FujiFilm Announces New Record-Breaking Thermoelectric Material

By Sean Kane email: , Feb 07, 2013 11:35 AM EST

Fujifilm has announced a new material that generates electricity from small amounts of heat.

The thermoelectric material was unveiled at the Nanotech 2013 conference in Tokyo, reported Tech-on. Fujifilm showed a small, sheet-like device that, when pressed with a hand, powered a toy car that drove around a track. Representatives from the company said that the device was made from a material with the highest conversion efficiency of any thermoelectric material ever made. Their material is able to convert a 1°C temperature difference into several kilowatts of electricity.

Thermoelectric materials use temperature differences on either side of a material. They create an electric charge from a temperature gradient across the device. In the case of Fujifilm's device, this gradient is created from the heat diffusion from a warm human hand on one side to the other, colder side of the device.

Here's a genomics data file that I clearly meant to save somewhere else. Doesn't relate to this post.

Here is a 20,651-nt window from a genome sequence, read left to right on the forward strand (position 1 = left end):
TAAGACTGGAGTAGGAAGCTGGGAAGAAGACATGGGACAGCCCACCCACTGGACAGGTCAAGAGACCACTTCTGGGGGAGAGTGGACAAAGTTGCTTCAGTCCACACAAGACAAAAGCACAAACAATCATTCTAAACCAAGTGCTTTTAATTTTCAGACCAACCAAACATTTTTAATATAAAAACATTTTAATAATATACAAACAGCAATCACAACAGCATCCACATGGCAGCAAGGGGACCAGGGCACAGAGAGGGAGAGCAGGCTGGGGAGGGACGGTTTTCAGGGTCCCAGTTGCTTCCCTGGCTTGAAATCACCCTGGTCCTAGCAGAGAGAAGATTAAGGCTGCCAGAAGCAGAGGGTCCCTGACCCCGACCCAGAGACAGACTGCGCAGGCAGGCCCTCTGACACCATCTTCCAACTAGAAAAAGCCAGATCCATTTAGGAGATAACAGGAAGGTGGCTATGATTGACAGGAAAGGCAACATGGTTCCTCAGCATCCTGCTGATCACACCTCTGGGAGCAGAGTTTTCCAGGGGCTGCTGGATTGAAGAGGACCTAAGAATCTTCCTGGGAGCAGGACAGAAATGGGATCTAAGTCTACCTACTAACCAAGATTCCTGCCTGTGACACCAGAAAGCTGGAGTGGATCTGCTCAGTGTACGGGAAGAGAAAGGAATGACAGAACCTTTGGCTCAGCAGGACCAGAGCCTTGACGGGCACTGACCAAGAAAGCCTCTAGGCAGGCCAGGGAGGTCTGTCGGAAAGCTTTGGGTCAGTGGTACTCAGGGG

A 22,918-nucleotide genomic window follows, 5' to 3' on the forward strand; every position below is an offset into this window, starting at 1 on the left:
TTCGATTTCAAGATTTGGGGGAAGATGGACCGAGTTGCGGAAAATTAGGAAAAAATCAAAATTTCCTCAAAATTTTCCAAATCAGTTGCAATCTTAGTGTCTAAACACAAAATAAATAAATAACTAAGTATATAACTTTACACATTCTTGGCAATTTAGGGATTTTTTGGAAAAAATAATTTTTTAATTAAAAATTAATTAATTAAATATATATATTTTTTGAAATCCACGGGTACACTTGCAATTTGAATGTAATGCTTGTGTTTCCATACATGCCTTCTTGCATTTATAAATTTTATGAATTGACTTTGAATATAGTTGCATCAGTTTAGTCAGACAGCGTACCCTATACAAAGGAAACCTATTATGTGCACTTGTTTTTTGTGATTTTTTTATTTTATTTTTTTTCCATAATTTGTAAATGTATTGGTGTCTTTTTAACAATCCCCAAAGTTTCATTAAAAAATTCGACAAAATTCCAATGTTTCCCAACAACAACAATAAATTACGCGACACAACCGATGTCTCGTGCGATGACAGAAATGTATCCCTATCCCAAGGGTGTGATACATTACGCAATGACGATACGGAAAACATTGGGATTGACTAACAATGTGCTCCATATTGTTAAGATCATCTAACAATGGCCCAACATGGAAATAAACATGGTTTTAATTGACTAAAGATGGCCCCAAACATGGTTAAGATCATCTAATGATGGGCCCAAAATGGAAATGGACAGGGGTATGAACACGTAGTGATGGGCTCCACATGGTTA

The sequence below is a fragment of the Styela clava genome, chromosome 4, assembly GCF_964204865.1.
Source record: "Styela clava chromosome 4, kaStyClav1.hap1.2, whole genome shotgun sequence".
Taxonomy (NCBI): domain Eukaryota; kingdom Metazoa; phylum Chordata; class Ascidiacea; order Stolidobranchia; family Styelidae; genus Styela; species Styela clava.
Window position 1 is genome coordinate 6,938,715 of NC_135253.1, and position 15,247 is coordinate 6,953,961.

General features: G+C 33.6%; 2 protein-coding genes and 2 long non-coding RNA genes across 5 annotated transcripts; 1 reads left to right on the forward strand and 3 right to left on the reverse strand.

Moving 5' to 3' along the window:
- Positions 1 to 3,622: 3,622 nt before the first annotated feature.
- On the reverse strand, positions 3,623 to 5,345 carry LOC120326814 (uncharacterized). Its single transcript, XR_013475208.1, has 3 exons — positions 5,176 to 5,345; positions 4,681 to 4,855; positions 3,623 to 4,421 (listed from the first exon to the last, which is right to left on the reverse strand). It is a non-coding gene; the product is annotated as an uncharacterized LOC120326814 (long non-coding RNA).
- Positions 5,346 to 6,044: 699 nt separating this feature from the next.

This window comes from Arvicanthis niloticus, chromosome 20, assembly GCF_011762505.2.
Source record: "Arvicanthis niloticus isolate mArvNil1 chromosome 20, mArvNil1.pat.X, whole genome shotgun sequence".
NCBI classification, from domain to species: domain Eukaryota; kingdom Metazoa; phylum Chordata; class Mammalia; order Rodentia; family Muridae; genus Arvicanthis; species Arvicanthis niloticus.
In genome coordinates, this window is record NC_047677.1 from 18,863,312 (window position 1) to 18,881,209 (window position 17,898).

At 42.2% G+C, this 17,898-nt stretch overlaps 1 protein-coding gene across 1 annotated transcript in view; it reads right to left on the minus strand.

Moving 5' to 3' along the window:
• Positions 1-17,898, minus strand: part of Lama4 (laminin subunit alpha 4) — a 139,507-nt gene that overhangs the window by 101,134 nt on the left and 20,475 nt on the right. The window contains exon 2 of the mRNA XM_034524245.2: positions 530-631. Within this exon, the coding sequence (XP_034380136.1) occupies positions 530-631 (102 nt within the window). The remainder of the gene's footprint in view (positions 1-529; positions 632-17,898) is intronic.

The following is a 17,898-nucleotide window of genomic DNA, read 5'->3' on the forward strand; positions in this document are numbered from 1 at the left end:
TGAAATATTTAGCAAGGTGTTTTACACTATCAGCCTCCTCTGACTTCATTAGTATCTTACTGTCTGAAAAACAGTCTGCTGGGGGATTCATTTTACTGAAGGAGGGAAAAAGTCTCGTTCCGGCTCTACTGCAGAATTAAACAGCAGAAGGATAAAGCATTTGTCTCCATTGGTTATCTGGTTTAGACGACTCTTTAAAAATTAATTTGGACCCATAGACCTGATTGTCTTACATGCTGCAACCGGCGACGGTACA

Applications for this new material could mean the end of charging our devices in a wall socket. It can be made with organic materials and can be printed in almost any shape. This means that a thermoelectric device can be integrated into clothing that use the body's heat to charge devices.

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